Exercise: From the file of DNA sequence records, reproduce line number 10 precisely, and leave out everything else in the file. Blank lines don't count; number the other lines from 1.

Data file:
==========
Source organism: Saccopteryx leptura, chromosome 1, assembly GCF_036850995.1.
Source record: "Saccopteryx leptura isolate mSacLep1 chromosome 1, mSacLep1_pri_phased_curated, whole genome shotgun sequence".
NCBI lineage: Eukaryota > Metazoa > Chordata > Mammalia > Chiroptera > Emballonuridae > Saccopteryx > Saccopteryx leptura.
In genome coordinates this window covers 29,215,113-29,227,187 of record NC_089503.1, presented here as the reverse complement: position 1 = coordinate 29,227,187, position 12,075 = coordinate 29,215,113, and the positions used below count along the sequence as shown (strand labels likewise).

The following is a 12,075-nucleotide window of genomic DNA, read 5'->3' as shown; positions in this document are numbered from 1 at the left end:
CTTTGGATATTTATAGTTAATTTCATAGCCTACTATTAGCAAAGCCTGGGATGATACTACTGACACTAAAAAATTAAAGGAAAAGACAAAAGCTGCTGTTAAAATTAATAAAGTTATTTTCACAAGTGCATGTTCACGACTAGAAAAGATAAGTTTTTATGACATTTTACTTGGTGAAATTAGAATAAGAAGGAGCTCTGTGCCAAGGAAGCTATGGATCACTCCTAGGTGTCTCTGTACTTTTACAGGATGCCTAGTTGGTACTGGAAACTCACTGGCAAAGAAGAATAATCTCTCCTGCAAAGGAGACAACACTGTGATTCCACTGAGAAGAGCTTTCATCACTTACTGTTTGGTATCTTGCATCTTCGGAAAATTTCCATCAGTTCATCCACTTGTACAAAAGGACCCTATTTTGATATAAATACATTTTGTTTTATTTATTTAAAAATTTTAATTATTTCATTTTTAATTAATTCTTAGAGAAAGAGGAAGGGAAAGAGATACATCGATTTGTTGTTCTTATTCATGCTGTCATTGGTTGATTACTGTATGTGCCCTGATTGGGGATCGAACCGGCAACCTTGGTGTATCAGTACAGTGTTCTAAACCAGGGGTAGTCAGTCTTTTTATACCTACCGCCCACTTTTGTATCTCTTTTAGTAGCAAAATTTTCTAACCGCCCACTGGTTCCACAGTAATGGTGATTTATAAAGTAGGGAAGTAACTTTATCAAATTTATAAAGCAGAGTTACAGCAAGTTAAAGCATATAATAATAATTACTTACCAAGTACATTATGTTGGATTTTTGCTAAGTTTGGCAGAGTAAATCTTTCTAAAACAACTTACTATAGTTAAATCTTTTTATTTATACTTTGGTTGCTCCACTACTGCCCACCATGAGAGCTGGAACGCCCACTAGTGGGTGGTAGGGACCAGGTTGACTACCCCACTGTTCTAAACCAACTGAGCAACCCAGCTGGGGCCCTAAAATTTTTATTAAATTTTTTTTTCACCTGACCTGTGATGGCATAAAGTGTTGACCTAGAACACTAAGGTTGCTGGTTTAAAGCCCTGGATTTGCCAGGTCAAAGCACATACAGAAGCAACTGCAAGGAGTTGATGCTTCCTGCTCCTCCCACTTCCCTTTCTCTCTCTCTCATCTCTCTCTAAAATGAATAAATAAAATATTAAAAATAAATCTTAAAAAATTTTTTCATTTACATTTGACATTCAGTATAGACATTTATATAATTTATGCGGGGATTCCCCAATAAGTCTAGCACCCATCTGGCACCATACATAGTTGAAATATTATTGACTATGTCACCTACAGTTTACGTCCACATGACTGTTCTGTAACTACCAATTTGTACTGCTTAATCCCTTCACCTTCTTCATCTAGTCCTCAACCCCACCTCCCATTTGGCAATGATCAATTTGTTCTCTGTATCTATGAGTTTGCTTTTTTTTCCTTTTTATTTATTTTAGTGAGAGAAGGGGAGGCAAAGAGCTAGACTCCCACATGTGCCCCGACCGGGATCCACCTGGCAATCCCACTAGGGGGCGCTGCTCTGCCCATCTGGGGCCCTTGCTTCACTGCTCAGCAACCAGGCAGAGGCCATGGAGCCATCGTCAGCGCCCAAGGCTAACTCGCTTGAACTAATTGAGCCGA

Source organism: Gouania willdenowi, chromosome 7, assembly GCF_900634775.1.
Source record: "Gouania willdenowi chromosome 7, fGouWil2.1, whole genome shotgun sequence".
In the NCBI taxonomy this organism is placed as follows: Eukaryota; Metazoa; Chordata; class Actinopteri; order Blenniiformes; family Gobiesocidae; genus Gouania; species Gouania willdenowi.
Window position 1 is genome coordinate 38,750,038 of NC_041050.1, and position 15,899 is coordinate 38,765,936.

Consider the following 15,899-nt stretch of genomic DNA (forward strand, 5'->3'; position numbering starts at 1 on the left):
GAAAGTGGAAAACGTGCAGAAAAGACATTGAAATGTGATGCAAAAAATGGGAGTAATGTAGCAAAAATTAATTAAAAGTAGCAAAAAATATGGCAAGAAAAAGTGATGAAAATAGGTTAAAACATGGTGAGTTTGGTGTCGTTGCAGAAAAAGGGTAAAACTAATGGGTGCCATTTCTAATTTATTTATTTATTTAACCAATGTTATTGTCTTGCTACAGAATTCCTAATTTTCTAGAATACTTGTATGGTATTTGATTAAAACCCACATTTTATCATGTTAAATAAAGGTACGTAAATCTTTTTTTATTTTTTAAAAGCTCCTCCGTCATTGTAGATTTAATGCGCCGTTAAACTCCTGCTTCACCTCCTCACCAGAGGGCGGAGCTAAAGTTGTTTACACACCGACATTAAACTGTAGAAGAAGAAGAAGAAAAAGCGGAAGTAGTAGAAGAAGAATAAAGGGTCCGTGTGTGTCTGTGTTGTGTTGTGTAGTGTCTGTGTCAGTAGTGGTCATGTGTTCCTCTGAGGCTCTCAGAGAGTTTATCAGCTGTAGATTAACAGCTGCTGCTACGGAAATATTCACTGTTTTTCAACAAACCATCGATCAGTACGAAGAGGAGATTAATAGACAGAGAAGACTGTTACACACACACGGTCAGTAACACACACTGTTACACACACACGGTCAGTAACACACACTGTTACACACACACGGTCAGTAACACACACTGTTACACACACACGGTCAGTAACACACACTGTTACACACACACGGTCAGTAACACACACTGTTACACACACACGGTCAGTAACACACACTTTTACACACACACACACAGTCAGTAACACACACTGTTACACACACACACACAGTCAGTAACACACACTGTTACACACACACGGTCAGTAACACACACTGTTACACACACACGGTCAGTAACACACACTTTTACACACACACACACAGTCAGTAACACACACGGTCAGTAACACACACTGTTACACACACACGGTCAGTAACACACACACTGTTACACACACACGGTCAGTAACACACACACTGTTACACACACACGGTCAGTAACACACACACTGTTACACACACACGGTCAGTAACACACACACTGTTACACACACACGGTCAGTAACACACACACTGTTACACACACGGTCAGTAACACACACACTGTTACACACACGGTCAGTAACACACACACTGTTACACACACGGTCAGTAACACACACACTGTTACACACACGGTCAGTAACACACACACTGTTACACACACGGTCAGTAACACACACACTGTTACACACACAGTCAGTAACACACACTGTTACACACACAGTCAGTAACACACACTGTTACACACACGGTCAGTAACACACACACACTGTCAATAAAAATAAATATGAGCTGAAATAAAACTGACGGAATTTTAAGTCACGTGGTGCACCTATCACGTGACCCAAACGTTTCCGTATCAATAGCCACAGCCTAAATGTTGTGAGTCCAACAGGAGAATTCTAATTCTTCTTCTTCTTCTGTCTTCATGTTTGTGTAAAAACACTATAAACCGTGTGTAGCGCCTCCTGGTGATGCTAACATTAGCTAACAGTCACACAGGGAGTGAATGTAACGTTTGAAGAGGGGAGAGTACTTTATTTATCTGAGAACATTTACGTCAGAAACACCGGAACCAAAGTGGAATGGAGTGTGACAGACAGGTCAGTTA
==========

Window position 1 is genome coordinate 38,750,038 of NC_041050.1, and position 15,899 is coordinate 38,765,936.